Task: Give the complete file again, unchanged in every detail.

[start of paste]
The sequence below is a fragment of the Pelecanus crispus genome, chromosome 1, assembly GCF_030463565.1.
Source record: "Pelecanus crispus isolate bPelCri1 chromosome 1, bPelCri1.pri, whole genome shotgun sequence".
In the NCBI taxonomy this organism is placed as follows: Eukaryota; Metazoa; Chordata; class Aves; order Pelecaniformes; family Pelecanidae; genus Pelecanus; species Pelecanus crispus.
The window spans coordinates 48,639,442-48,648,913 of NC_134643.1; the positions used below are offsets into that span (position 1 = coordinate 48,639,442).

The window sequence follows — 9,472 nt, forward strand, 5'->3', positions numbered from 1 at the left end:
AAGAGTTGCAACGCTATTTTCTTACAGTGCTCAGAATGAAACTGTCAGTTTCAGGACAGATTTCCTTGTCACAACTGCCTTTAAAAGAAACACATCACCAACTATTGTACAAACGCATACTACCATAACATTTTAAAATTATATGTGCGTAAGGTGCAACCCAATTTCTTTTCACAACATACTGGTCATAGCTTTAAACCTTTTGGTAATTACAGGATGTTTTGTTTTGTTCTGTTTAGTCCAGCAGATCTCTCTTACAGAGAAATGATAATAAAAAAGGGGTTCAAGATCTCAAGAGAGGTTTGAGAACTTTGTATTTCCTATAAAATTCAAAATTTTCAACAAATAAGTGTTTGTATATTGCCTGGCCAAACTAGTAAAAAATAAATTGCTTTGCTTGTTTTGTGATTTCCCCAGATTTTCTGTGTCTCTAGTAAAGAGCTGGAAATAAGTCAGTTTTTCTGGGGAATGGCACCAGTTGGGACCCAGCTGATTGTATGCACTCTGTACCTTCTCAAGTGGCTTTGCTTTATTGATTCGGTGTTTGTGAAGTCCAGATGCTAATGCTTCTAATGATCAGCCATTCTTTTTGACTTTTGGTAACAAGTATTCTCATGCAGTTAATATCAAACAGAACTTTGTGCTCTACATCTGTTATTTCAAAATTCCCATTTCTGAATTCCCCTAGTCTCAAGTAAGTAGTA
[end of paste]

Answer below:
The sequence below is a fragment of the Pelecanus crispus genome, chromosome 1, assembly GCF_030463565.1.
Source record: "Pelecanus crispus isolate bPelCri1 chromosome 1, bPelCri1.pri, whole genome shotgun sequence".
In the NCBI taxonomy this organism is placed as follows: Eukaryota; Metazoa; Chordata; class Aves; order Pelecaniformes; family Pelecanidae; genus Pelecanus; species Pelecanus crispus.
The window spans coordinates 48,639,442-48,648,913 of NC_134643.1; the positions used below are offsets into that span (position 1 = coordinate 48,639,442).

The window sequence follows — 9,472 nt, forward strand, 5'->3', positions numbered from 1 at the left end:
AAGAGTTGCAACGCTATTTTCTTACAGTGCTCAGAATGAAACTGTCAGTTTCAGGACAGATTTCCTTGTCACAACTGCCTTTAAAAGAAACACATCACCAACTATTGTACAAACGCATACTACCATAACATTTTAAAATTATATGTGCGTAAGGTGCAACCCAATTTCTTTTCACAACATACTGGTCATAGCTTTAAACCTTTTGGTAATTACAGGATGTTTTGTTTTGTTCTGTTTAGTCCAGCAGATCTCTCTTACAGAGAAATGATAATAAAAAAGGGGTTCAAGATCTCAAGAGAGGTTTGAGAACTTTGTATTTCCTATAAAATTCAAAATTTTCAACAAATAAGTGTTTGTATATTGCCTGGCCAAACTAGTAAAAAATAAATTGCTTTGCTTGTTTTGTGATTTCCCCAGATTTTCTGTGTCTCTAGTAAAGAGCTGGAAATAAGTCAGTTTTTCTGGGGAATGGCACCAGTTGGGACCCAGCTGATTGTATGCACTCTGTACCTTCTCAAGTGGCTTTGCTTTATTGATTCGGTGTTTGTGAAGTCCAGATGCTAATGCTTCTAATGATCAGCCATTCTTTTTGACTTTTGGTAACAAGTATTCTCATGCAGTTAATATCAAACAGAACTTTGTGCTCTACATCTGTTATTTCAAAATTCCCATTTCTGAATTCCCCTAGTCTCAAGTAAGTAGTA